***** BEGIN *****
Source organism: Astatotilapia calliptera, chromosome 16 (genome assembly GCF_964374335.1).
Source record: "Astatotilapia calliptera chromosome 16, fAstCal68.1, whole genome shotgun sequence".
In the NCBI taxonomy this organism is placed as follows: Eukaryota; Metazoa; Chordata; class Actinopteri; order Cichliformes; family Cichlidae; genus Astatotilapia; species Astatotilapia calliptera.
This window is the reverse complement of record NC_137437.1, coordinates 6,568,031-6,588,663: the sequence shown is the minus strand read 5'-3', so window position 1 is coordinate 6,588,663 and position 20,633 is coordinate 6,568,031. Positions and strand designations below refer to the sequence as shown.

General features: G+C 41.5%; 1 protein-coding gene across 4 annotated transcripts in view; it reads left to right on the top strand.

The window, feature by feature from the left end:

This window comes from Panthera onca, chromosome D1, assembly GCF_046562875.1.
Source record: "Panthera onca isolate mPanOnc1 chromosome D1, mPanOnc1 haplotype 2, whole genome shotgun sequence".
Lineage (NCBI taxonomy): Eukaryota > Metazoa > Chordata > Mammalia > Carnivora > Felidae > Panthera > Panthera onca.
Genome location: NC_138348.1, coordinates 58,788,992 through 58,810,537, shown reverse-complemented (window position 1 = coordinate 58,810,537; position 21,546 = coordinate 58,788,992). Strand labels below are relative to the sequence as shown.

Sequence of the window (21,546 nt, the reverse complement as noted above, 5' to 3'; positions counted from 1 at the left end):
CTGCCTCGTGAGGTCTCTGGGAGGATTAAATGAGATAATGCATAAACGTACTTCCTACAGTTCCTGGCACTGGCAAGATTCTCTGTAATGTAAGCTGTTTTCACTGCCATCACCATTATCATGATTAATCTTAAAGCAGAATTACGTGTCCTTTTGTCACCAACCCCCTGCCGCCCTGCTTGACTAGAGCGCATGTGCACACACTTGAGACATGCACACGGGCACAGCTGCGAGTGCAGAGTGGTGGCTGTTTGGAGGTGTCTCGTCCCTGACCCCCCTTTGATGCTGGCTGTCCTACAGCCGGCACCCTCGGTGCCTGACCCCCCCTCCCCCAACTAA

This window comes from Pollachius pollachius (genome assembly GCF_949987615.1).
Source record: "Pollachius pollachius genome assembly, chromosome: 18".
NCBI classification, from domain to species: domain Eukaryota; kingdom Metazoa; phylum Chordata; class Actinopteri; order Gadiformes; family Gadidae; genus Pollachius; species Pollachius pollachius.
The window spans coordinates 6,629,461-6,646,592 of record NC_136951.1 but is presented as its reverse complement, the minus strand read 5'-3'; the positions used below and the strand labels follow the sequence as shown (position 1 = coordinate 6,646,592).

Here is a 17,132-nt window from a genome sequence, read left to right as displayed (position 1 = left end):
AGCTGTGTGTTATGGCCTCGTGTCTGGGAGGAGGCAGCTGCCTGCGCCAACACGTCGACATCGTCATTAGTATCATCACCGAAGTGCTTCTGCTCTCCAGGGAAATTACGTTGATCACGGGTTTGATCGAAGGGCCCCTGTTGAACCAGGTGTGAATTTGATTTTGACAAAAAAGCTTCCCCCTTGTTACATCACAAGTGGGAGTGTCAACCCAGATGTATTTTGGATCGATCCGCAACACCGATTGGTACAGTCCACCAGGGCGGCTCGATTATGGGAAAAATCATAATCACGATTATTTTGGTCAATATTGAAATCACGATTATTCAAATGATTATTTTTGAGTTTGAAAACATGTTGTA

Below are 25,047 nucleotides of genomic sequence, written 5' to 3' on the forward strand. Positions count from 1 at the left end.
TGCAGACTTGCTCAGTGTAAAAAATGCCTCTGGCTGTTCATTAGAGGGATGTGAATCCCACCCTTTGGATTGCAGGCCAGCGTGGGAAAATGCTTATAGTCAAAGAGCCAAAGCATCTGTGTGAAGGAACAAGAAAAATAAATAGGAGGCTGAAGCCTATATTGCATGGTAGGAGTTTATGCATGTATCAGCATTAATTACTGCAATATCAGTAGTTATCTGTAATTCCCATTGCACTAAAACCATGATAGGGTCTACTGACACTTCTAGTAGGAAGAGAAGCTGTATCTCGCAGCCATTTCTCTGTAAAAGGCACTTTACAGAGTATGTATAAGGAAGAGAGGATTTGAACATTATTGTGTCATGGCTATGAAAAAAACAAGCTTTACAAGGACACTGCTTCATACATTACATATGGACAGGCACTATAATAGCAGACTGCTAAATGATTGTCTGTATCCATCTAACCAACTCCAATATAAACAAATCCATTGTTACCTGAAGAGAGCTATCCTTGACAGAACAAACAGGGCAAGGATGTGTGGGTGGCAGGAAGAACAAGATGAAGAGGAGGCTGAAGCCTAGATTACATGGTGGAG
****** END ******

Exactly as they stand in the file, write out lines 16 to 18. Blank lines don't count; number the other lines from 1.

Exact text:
The window spans coordinates 6,629,461-6,646,592 of record NC_136951.1 but is presented as its reverse complement, the minus strand read 5'-3'; the positions used below and the strand labels follow the sequence as shown (position 1 = coordinate 6,646,592).

Here is a 17,132-nt window from a genome sequence, read left to right as displayed (position 1 = left end):
AGCTGTGTGTTATGGCCTCGTGTCTGGGAGGAGGCAGCTGCCTGCGCCAACACGTCGACATCGTCATTAGTATCATCACCGAAGTGCTTCTGCTCTCCAGGGAAATTACGTTGATCACGGGTTTGATCGAAGGGCCCCTGTTGAACCAGGTGTGAATTTGATTTTGACAAAAAAGCTTCCCCCTTGTTACATCACAAGTGGGAGTGTCAACCCAGATGTATTTTGGATCGATCCGCAACACCGATTGGTACAGTCCACCAGGGCGGCTCGATTATGGGAAAAATCATAATCACGATTATTTTGGTCAATATTGAAATCACGATTATTCAAATGATTATTTTTGAGTTTGAAAACATGTTGTA